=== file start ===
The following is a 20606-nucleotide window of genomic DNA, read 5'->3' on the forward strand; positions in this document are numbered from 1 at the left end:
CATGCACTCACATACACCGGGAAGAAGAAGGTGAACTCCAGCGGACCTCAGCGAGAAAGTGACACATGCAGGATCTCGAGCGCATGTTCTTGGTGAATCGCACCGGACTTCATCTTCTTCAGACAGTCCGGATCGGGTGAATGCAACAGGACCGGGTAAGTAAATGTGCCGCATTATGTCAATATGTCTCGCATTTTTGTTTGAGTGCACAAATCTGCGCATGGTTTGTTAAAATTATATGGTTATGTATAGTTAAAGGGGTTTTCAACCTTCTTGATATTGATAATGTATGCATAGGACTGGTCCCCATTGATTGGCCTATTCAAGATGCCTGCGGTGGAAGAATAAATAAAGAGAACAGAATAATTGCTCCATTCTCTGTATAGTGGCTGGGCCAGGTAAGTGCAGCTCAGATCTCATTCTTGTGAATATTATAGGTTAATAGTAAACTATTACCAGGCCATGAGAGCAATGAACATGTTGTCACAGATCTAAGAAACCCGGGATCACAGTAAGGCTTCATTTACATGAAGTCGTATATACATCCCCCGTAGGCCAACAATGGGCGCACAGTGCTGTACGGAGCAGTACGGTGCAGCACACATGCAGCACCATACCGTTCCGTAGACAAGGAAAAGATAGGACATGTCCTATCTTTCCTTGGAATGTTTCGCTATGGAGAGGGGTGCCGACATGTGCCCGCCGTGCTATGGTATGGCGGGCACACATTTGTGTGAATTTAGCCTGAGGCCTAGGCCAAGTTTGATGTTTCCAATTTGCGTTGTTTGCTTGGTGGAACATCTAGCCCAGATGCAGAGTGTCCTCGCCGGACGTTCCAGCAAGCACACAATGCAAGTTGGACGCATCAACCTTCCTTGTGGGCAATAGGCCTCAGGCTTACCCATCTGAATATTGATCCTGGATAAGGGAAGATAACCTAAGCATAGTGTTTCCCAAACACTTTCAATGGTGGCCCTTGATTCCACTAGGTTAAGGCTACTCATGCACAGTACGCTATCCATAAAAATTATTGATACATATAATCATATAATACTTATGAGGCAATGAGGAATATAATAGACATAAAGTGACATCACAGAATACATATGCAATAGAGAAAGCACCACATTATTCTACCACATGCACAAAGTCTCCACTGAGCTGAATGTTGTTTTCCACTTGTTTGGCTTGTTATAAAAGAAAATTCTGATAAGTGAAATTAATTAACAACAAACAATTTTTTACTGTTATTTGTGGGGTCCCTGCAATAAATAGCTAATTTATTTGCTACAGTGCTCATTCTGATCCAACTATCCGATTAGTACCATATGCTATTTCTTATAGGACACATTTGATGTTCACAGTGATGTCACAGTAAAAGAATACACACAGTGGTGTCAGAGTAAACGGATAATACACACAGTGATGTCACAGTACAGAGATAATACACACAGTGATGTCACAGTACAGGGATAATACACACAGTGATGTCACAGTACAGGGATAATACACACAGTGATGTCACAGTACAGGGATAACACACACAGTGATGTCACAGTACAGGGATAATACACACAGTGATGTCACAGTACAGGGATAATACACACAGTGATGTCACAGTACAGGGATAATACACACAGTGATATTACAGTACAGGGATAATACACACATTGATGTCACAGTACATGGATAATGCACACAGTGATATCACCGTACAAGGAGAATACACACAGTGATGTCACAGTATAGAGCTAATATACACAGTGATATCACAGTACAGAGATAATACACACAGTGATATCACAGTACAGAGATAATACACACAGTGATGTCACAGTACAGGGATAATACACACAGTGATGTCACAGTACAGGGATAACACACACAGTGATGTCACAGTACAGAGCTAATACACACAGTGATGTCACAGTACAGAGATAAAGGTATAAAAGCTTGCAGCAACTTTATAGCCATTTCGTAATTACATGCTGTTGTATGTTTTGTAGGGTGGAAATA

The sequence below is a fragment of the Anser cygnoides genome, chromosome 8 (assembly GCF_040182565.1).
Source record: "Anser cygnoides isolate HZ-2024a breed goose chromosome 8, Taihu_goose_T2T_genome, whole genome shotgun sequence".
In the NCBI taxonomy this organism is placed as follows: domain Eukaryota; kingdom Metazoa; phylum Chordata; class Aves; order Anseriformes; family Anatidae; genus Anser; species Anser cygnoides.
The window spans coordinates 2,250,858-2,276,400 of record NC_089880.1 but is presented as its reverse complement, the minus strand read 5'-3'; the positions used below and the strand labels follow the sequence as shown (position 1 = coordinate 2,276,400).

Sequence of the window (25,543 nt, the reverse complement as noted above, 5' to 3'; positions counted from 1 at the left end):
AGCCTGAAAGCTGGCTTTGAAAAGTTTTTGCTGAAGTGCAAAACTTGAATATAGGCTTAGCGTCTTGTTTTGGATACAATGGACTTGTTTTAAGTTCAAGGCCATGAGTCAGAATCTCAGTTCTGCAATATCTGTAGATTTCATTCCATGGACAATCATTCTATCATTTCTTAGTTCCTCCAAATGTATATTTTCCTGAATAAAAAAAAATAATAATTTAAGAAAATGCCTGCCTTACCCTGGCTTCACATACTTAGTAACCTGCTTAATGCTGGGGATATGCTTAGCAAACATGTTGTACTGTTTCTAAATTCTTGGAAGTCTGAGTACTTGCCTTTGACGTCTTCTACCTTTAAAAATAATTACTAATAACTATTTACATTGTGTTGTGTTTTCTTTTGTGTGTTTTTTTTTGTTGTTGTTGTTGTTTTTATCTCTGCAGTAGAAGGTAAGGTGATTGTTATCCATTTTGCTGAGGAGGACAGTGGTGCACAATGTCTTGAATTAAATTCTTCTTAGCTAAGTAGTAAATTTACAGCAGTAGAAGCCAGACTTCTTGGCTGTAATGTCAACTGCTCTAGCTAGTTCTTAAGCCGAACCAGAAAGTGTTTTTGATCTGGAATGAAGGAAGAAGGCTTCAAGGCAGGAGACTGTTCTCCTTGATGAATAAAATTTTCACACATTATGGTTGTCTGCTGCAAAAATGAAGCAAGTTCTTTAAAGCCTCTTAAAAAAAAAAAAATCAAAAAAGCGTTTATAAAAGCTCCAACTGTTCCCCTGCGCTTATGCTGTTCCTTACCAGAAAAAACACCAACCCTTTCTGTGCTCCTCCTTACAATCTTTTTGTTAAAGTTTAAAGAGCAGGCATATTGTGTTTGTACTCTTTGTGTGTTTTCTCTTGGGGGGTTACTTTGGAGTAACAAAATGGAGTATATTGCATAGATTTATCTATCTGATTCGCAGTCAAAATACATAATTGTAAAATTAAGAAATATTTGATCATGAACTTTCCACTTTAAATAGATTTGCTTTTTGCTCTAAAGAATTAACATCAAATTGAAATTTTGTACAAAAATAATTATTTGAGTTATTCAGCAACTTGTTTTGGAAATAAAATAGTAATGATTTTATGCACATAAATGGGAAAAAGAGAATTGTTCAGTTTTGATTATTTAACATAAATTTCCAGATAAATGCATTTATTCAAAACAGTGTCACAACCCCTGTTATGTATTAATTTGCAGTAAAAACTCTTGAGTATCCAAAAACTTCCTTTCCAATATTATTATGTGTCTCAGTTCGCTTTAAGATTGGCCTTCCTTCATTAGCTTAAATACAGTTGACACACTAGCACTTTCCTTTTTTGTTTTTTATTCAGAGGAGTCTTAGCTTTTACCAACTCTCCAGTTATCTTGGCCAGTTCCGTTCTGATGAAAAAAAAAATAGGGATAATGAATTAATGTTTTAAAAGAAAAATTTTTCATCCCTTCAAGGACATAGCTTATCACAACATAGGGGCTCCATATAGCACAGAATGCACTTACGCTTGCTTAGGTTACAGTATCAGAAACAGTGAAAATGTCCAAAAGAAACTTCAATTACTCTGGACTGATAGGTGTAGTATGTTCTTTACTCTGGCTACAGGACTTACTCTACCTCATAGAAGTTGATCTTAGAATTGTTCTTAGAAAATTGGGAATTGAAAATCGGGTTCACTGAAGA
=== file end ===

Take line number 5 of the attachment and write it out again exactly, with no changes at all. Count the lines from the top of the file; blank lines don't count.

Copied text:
In the NCBI taxonomy this organism is placed as follows: domain Eukaryota; kingdom Metazoa; phylum Chordata; class Aves; order Anseriformes; family Anatidae; genus Anser; species Anser cygnoides.